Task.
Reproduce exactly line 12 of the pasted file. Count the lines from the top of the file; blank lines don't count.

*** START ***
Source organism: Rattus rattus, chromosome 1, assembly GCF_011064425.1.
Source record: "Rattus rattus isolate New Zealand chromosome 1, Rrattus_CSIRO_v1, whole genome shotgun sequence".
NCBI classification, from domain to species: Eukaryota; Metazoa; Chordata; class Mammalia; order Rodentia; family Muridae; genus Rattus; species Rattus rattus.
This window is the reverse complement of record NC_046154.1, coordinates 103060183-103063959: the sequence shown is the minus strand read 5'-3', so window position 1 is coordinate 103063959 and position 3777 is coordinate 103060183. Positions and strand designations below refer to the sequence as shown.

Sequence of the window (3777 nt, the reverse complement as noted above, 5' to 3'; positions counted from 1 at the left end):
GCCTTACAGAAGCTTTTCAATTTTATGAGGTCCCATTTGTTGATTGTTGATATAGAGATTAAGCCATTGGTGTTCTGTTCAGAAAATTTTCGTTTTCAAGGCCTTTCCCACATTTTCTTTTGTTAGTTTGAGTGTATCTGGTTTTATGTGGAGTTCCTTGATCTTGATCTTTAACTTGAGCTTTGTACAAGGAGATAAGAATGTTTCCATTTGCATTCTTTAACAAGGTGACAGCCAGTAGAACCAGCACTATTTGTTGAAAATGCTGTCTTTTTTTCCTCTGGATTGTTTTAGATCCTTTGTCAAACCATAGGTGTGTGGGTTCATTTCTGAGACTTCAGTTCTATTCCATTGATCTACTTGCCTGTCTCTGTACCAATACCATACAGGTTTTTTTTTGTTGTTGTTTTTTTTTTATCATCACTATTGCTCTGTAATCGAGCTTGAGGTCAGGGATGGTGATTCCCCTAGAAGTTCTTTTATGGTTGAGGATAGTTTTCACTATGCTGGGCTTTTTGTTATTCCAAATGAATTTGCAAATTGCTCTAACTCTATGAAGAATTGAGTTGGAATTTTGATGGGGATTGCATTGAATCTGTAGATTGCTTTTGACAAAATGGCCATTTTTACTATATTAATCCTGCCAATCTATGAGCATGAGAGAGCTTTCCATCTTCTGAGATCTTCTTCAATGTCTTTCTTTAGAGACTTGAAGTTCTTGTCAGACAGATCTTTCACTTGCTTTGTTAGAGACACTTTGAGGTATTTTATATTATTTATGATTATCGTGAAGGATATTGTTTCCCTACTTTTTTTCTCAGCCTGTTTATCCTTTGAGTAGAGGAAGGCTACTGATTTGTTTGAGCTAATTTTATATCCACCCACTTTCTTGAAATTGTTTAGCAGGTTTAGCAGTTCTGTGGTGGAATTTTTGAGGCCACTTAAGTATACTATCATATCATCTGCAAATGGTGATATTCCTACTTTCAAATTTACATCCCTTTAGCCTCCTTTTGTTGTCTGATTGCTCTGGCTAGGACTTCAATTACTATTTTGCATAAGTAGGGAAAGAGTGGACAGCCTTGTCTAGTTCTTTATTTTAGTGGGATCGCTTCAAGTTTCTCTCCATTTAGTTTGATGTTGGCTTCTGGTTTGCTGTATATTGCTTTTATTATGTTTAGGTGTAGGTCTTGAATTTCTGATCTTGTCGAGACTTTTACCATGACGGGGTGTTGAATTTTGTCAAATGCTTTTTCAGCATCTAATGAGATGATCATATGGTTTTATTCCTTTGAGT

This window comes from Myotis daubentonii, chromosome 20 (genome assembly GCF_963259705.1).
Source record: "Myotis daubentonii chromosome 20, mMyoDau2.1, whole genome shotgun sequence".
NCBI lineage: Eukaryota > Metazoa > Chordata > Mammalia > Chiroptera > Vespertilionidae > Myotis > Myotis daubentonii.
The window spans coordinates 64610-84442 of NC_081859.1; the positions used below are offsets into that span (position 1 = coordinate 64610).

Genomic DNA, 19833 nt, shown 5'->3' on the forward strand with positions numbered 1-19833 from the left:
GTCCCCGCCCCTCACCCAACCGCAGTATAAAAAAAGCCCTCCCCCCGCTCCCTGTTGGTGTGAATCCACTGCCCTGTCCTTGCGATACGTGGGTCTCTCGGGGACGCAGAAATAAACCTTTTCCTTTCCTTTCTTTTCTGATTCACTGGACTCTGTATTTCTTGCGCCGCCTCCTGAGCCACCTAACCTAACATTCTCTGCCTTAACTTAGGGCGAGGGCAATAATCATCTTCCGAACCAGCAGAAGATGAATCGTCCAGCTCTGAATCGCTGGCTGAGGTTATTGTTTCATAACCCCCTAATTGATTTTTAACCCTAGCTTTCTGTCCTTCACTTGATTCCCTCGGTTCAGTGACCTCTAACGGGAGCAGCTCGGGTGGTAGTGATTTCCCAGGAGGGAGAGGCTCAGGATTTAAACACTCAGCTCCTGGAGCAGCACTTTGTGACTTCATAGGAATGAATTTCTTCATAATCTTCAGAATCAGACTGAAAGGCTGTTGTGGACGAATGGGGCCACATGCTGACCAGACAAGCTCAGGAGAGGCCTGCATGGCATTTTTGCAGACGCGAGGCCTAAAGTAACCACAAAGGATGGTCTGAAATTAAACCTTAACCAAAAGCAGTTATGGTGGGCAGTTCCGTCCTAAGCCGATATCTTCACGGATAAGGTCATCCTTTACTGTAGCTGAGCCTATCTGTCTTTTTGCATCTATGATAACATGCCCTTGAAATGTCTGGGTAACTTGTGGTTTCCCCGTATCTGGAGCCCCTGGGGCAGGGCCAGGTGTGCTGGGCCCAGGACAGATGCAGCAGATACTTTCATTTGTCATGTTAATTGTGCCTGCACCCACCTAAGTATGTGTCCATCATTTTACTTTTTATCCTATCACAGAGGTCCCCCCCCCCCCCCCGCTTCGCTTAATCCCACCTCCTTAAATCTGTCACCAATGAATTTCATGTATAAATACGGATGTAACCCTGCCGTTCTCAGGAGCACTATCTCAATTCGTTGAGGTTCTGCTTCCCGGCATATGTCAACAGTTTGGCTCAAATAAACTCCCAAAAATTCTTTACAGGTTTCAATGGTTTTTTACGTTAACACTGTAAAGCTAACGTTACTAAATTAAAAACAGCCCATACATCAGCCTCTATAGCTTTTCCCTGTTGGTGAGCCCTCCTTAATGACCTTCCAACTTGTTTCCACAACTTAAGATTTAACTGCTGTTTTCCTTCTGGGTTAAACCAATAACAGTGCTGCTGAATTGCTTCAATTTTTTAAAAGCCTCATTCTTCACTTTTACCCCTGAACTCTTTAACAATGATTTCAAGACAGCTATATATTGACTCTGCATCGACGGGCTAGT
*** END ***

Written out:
GTCCCCGCCCCTCACCCAACCGCAGTATAAAAAAAGCCCTCCCCCCGCTCCCTGTTGGTGTGAATCCACTGCCCTGTCCTTGCGATACGTGGGTCTCTCGGGGACGCAGAAATAAACCTTTTCCTTTCCTTTCTTTTCTGATTCACTGGACTCTGTATTTCTTGCGCCGCCTCCTGAGCCACCTAACCTAACATTCTCTGCCTTAACTTAGGGCGAGGGCAATAATCATCTTCCGAACCAGCAGAAGATGAATCGTCCAGCTCTGAATCGCTGGCTGAGGTTATTGTTTCATAACCCCCTAATTGATTTTTAACCCTAGCTTTCTGTCCTTCACTTGATTCCCTCGGTTCAGTGACCTCTAACGGGAGCAGCTCGGGTGGTAGTGATTTCCCAGGAGGGAGAGGCTCAGGATTTAAACACTCAGCTCCTGGAGCAGCACTTTGTGACTTCATAGGAATGAATTTCTTCATAATCTTCAGAATCAGACTGAAAGGCTGTTGTGGACGAATGGGGCCACATGCTGACCAGACAAGCTCAGGAGAGGCCTGCATGGCATTTTTGCAGACGCGAGGCCTAAAGTAACCACAAAGGATGGTCTGAAATTAAACCTTAACCAAAAGCAGTTATGGTGGGCAGTTCCGTCCTAAGCCGATATCTTCACGGATAAGGTCATCCTTTACTGTAGCTGAGCCTATCTGTCTTTTTGCATCTATGATAACATGCCCTTGAAATGTCTGGGTAACTTGTGGTTTCCCCGTATCTGGAGCCCCTGGGGCAGGGCCAGGTGTGCTGGGCCCAGGACAGATGCAGCAGATACTTTCATTTGTCATGTTAATTGTGCCTGCACCCACCTAAGTATGTGTCCATCATTTTACTTTTTATCCTATCACAGAGGTCCCCCCCCCCCCCCCGCTTCGCTTAATCCCACCTCCTTAAATCTGTCACCAATGAATTTCATGTATAAATACGGATGTAACCCTGCCGTTCTCAGGAGCACTATCTCAATTCGTTGAGGTTCTGCTTCCCGGCATATGTCAACAGTTTGGCTCAAATAAACTCCCAAAAATTCTTTACAGGTTTCAATGGTTTTTTACGTTAACACTGTAAAGCTAACGTTACTAAATTAAAAACAGCCCATACATCAGCCTCTATAGCTTTTCCCTGTTGGTGAGCCCTCCTTAATGACCTTCCAACTTGTTTCCACAACTTAAGATTTAACTGCTGTTTTCCTTCTGGGTTAAACCAATAACAGTGCTGCTGAATTGCTTCAATTTTTTAAAAGCCTCATTCTTCACTTTTACCCCTGAACTCTTTAACAATGATTTCAAGACAGCTATATATTGACTCTGCATCGACGGGCTAGT